Mice go after cheese, cats go after mice, and dogs go after cats. Really all you need to know about life— ask Tom and Jerry, Mickey and Minnie, or anyone else in the funny papers.
The conventional tropes of cats and mice were oddly upended in 1914, however, with an eccentric, brilliant, and to many, perplexing comic strip called “Krazy Kat.” The artist, George Herriman, used his deceptively simple medium to express a profoundly disruptive vision of, well, humanity.
Krazy, an ingenuous but masochistic cat, pines amorously for an irascible mouse named Ignatz, who returns the compliment by lobbing bricks at the head of the cat. The cat experiences each brick’s impact as a coded expression of true love. Offisa Pup, the police-dog, is in love with Krazy, and tries to protect the cat from Ignatz, but is scorned by Krazy. It gets more complicated from there, and in ways you definitely wouldn’t expect during an era when miscegenation and indecency laws came with stiff prison sentences.
Herriman doesn’t stick to a simple subversive game of black cat/white mouse interracial / interspecies attraction. He delights in toying with Krazy Kat’s gender, actively changing from he to she sometimes multiple times in the same strip. This would be edgy stuff in the 21st century, but 100 years ago, each flick of a pronoun was playing with fire when the theme was romantic attraction.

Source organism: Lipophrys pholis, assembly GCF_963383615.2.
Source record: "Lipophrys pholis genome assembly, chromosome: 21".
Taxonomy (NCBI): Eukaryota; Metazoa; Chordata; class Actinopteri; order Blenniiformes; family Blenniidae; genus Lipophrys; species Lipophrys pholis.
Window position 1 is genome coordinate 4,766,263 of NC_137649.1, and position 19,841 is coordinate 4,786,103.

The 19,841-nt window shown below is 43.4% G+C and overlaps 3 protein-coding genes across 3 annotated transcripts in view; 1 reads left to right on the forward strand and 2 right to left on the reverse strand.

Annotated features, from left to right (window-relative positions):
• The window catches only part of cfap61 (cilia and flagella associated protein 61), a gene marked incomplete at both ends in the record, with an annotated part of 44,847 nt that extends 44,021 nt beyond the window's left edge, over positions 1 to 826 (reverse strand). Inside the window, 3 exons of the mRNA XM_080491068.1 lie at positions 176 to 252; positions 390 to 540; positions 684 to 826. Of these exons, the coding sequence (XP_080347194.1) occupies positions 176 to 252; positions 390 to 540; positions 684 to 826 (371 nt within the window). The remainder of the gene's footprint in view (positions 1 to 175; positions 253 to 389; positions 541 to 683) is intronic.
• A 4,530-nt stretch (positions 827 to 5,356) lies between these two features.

Philosophy Professor Sam Cowling is an expert in areas far removed from the daily comics, but he’s an enthusiast. All faculty who teach the first-year writing course (W101) get to propose unexpected topics, like Cowling’s “Comics and Philosophy,” to inspire first-year students in their writing.
Digging into documents and scholarly works about Krazy Kat and Herriman, Cowling came across an article with photos, describing a unique performance at Denison University, in 1928. Cowling went to Denison’s archives, where he found a small caché of letters, and the same black-and-white photographs.
While many declared Krazy Kat “weird stuff you can’t understand,” its jazzy syncopation and subversive implications resonated with the bohemian set in the 1920s. Krazy Kat Klubs were formed. Hemingway, Runyon, Parker, Eliot, Joyce, Fitzgerald, Chaplin, Fields, and Kerouac were all loyalists. Poet e.e. cummings remarked that Krazy Kat was “the only original and authentic revolutionary protagonist.”
The strip inspired composer John Alden Carpenter to create a jazz ballet, and “Krazy Kat: A Jazz Pantomime” premiered in New York in 1922. Its run was short, but word of it circulated as a bold and early introduction of the jazz idiom into concert music.
Word of the performance reached a college junior at Denison, Stephen Tuttle ’29, who grew up in India with his Baptist missionary parents. He proposed to Carpenter that his musical score for Krazy Kat could be performed in “pantomime” using shadow marionettes against a back-lit scrim, like ones he would have seen during childhood summers in the Himalayas. The composer embraced the plan and was likely responsible for the April 1928 performance receiving national coverage in New York’s Musical Courier. The review noted Tuttle’s avante garde staging: “Such shadow puppets are well known in Java and the East Indies but are new to this country.”
Tuttle, who went on to a distinguished career in music, is now forever linked to the burgeoning field of Comics Studies and the Kat who loved the Mouse.